2. In a radio position finding system for mobile craft, an orientable directional antenna, a receiving set having its input connected to said antenna, tuning means for tuning said receiving set'selectively to any one of three different carrier frequencies of three diflerent transmitting stations, electrical indicating means connected to 13 the output of said receiving set and responsive to the delivery of minimum output therefrom. a master control switch shaft adapted in successive positions to control the setting of said tun- 111g means to said three frequencies successively, ratchet means for step-by-step rotation ofsaid shaft, solenoid means for advancing said ratchet step-by-step, and being connected for actuation by minimum signal response of said indicating means, a translucent map plate representing the terrain being traversed by said craft. three individual rotatable visual projecting units each comprising a projecting element adapted to project an individual illuminated line on said plate. and each further comprising a rotatable telemetric element and electrically actuatable clutch means for controllably connecting said telemetric element to said projection element, a telemetric system adapted tocoordinately control the orientation of said telemetric elements of said projecting units, and being adapted to be controlled by the orientation of said directional antenna and individual switch means controllable by said shaft in particular positions thereof adapted to connect or disconnect each of said telemetric elements to said telemetric system, individual switch means actuatable by said shaft in particular positions thereof adapted to actuate each of said clutch means, said switch means being adapted in a first position of said-shaft to energize'all three said clutch means, in a second position of said shaft to energize only two of said clutch means and to de-energize the other said clutch means, and in a third position of said shaft to energize only one or said clutch means and to de-energize the other two said clutch means, whereby orientation of said antenna into null positions for each of said three stations causes successive advancement of said ratchet and shaft into successive ones or said positions and causes said projecting units to rotate into rest positions to display on said map plate illuminated lines initial position.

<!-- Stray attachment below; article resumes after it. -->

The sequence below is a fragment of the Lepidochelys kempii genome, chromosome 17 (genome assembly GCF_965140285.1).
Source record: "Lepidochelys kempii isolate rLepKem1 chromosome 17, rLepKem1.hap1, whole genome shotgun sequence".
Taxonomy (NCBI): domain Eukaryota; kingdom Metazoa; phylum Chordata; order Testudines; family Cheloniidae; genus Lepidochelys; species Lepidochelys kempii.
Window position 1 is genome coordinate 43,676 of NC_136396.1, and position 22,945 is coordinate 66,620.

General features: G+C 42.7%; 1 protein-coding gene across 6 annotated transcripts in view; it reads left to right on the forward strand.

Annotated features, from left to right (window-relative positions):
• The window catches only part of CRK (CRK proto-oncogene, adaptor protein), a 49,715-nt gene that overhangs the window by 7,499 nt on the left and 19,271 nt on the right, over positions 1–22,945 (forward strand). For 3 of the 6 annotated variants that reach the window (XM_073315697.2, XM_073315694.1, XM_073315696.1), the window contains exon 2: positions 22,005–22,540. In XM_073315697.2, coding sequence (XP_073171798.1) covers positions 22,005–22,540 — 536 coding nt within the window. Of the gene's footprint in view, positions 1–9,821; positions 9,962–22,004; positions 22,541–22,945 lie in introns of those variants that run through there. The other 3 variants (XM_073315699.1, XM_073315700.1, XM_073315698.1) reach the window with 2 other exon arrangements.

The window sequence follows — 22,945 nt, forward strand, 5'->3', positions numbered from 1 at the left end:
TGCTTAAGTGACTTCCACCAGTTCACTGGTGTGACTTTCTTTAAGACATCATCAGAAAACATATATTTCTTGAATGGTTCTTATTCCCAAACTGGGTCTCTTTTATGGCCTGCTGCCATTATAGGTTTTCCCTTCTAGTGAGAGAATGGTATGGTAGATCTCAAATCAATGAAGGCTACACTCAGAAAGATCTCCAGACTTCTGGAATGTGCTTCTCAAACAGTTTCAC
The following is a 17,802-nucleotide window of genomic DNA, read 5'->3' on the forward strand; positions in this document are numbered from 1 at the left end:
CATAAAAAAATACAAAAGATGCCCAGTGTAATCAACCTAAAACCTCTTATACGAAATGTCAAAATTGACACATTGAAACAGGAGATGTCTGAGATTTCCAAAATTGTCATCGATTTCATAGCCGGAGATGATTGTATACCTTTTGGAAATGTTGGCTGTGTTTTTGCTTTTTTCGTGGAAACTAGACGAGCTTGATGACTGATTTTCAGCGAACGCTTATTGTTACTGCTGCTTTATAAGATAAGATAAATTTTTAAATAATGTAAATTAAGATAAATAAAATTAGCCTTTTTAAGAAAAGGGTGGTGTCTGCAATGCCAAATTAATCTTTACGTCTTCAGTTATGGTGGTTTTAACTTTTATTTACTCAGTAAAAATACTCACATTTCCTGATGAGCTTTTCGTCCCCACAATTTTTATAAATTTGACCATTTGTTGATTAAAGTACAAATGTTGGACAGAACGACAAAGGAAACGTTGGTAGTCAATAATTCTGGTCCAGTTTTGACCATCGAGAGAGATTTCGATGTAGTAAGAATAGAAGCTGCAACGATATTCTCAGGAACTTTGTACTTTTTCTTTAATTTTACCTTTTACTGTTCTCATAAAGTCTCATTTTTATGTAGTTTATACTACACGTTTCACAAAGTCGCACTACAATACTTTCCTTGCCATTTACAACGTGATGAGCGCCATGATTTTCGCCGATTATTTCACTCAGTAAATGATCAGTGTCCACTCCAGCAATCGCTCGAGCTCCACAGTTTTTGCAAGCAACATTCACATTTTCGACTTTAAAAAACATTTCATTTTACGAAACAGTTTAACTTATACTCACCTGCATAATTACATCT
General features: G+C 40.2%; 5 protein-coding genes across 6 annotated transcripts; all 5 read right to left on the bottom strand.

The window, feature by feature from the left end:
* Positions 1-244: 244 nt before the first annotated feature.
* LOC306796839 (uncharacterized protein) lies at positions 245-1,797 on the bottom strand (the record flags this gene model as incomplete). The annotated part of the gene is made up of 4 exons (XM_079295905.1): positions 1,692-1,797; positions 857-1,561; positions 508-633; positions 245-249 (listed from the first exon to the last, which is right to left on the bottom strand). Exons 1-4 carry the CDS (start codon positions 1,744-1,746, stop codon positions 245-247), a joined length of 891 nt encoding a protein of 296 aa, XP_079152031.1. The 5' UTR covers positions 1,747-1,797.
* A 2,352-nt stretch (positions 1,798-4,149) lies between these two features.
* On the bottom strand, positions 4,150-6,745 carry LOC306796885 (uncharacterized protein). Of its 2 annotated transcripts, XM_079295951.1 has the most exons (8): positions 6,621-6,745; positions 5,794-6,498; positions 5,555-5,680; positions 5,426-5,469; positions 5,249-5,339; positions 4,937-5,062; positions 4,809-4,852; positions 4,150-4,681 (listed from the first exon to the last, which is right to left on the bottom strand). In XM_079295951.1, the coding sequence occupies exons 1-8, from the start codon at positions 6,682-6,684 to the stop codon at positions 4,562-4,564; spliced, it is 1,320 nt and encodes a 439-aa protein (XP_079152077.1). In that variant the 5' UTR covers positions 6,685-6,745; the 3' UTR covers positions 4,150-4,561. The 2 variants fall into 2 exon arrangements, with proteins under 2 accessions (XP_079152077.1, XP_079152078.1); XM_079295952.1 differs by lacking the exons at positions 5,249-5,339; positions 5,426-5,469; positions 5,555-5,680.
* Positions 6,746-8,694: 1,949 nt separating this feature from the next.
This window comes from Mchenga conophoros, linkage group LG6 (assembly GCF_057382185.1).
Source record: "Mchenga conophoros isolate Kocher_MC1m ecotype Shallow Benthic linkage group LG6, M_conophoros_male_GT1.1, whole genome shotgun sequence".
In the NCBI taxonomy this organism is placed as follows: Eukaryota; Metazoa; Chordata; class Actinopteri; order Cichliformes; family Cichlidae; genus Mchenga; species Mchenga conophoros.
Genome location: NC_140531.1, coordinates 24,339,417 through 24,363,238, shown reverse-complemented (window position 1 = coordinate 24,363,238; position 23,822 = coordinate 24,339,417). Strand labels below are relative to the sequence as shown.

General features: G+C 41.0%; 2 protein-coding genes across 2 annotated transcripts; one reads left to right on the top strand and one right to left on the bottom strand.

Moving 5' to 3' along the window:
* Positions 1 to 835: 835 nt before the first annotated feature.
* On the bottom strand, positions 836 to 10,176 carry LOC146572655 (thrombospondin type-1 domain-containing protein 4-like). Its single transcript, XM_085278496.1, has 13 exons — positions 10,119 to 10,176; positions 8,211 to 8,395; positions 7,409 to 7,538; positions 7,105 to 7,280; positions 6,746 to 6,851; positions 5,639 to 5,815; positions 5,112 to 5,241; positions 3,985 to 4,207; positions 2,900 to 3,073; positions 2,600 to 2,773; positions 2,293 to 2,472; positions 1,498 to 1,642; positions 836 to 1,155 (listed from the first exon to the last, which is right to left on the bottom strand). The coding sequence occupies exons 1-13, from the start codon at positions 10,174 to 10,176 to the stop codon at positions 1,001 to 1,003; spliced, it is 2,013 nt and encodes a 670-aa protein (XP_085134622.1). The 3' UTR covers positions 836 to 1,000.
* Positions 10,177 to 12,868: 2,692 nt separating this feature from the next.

respectively representing the bearings of said three transmitting stations.